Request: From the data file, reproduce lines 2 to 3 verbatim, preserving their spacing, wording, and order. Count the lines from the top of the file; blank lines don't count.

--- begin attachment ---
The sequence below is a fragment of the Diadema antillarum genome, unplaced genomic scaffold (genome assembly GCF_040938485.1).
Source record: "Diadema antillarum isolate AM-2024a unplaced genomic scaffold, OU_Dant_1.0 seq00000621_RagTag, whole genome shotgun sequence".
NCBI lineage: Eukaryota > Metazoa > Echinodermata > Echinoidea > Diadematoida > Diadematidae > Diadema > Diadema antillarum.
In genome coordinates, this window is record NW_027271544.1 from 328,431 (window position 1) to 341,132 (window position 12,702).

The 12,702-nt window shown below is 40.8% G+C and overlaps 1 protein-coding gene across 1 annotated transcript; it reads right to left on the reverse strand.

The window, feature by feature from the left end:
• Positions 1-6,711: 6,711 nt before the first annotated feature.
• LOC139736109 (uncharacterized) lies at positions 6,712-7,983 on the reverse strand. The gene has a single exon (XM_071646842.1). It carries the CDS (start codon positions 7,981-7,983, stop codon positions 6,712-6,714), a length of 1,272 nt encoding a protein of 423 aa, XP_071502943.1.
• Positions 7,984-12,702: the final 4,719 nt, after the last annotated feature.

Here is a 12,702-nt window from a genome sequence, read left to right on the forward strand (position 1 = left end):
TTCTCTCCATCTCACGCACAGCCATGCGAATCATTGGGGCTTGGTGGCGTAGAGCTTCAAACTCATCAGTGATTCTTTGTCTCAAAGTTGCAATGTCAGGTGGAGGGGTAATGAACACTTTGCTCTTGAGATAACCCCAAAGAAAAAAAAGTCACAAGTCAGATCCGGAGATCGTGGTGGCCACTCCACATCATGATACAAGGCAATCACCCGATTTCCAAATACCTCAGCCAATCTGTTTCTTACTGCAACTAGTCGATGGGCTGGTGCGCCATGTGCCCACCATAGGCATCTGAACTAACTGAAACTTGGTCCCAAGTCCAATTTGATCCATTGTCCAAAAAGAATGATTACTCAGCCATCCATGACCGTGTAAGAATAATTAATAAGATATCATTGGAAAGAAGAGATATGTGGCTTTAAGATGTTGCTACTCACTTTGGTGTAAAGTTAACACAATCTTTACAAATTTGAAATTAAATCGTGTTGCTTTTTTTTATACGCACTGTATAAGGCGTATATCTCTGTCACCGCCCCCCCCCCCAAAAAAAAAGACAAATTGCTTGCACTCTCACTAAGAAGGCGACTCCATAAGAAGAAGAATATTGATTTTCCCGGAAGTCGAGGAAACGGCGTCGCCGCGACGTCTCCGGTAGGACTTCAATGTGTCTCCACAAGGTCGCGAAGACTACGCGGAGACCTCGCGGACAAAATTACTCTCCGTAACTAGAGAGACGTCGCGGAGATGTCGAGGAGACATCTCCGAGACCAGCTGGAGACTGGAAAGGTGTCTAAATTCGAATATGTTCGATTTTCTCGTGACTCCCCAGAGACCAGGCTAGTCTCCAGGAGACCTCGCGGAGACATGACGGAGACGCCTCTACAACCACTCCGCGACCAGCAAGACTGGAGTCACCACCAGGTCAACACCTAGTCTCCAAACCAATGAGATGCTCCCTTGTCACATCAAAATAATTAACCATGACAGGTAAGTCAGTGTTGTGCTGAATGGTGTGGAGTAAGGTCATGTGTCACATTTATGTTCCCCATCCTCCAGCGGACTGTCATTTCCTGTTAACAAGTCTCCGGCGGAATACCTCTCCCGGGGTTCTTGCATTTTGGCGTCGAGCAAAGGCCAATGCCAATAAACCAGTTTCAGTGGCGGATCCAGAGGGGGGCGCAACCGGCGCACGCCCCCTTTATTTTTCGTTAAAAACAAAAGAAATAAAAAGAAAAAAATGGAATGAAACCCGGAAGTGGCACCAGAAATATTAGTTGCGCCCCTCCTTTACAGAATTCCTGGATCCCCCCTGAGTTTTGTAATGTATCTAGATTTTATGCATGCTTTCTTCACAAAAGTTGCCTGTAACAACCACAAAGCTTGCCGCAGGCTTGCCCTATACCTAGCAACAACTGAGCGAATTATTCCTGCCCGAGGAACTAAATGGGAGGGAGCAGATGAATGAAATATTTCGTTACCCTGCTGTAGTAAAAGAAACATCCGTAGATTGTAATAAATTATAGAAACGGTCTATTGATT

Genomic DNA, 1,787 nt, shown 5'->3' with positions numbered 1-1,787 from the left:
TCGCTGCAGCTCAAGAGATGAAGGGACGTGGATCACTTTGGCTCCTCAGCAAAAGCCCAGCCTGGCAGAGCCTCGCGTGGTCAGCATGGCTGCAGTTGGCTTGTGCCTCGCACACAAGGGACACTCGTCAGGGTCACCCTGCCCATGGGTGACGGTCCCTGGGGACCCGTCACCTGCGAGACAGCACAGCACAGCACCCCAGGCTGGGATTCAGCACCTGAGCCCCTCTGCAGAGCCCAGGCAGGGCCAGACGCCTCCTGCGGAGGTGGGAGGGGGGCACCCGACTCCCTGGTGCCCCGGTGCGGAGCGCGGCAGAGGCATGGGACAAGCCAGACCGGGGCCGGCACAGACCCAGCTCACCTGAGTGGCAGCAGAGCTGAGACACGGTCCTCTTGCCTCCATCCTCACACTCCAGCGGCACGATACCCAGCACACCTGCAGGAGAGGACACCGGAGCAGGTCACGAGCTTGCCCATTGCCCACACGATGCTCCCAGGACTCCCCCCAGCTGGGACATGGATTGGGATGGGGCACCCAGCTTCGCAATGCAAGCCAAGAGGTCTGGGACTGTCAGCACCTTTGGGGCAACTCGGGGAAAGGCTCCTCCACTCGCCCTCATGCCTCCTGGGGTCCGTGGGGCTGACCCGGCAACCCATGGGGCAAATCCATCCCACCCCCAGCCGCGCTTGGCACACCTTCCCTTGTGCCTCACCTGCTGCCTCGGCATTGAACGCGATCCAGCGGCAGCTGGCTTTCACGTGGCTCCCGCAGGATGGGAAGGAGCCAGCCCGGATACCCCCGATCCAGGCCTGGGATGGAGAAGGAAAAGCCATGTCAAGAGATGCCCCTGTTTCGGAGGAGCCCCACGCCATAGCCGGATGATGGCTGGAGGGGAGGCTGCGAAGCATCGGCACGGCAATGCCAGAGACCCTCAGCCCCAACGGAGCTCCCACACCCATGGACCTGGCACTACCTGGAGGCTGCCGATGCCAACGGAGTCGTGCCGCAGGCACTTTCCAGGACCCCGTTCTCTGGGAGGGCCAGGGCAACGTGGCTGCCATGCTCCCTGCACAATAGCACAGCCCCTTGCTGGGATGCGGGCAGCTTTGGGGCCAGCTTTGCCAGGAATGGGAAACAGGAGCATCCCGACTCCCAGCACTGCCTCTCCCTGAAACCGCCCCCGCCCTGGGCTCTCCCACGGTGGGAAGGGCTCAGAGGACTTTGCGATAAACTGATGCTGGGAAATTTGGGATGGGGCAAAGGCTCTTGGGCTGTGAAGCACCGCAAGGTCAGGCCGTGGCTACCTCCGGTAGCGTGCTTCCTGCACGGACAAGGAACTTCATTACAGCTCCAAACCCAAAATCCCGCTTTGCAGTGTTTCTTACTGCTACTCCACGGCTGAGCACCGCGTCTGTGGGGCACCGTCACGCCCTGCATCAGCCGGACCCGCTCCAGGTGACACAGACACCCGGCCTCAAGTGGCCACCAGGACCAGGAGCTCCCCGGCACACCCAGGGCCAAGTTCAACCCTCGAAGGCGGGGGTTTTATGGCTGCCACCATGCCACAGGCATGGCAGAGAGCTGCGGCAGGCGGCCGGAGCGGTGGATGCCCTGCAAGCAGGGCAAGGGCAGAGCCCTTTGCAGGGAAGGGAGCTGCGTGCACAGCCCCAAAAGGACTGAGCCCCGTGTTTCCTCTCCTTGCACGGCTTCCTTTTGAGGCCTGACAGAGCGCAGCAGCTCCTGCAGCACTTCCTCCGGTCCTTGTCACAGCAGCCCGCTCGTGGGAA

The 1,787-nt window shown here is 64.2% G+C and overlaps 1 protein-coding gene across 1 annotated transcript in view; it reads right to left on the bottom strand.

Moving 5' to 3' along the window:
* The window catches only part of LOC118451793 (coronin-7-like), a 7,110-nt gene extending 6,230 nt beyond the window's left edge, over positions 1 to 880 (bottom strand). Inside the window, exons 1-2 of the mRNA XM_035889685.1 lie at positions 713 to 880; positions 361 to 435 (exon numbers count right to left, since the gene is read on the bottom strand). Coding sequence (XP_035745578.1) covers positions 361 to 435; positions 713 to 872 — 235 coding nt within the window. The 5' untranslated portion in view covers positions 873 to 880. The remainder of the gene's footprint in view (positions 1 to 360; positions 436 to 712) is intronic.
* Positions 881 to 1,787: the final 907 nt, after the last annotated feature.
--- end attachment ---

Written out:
Source record: "Diadema antillarum isolate AM-2024a unplaced genomic scaffold, OU_Dant_1.0 seq00000621_RagTag, whole genome shotgun sequence".
NCBI lineage: Eukaryota > Metazoa > Echinodermata > Echinoidea > Diadematoida > Diadematidae > Diadema > Diadema antillarum.